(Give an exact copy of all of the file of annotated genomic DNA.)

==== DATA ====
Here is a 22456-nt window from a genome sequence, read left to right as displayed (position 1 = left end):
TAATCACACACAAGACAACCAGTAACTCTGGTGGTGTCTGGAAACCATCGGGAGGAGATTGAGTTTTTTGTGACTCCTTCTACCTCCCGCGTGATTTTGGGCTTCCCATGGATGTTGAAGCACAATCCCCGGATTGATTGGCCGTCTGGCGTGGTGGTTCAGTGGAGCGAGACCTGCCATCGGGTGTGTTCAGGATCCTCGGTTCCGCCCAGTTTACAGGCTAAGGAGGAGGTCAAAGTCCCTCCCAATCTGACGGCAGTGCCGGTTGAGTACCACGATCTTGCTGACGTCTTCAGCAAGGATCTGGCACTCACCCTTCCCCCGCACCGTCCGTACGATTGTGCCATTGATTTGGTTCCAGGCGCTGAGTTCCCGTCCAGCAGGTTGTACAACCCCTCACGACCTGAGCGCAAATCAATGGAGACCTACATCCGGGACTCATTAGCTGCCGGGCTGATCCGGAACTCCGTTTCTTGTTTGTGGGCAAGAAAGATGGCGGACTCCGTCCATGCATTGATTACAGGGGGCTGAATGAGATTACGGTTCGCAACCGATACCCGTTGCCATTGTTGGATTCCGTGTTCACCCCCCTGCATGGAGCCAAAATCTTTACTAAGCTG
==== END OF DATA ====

Here is a 22456-nt window from a genome sequence, read left to right as displayed (position 1 = left end):
TAATCACACACAAGACAACCAGTAACTCTGGTGGTGTCTGGAAACCATCGGGAGGAGATTGAGTTTTTTGTGACTCCTTCTACCTCCCGCGTGATTTTGGGCTTCCCATGGATGTTGAAGCACAATCCCCGGATTGATTGGCCGTCTGGCGTGGTGGTTCAGTGGAGCGAGACCTGCCATCGGGTGTGTTCAGGATCCTCGGTTCCGCCCAGTTTACAGGCTAAGGAGGAGGTCAAAGTCCCTCCCAATCTGACGGCAGTGCCGGTTGAGTACCACGATCTTGCTGACGTCTTCAGCAAGGATCTGGCACTCACCCTTCCCCCGCACCGTCCGTACGATTGTGCCATTGATTTGGTTCCAGGCGCTGAGTTCCCGTCCAGCAGGTTGTACAACCCCTCACGACCTGAGCGCAAATCAATGGAGACCTACATCCGGGACTCATTAGCTGCCGGGCTGATCCGGAACTCCGTTTCTTGTTTGTGGGCAAGAAAGATGGCGGACTCCGTCCATGCATTGATTACAGGGGGCTGAATGAGATTACGGTTCGCAACCGATACCCGTTGCCATTGTTGGATTCCGTGTTCACCCCCCTGCATGGAGCCAAAATCTTTACTAAGCTG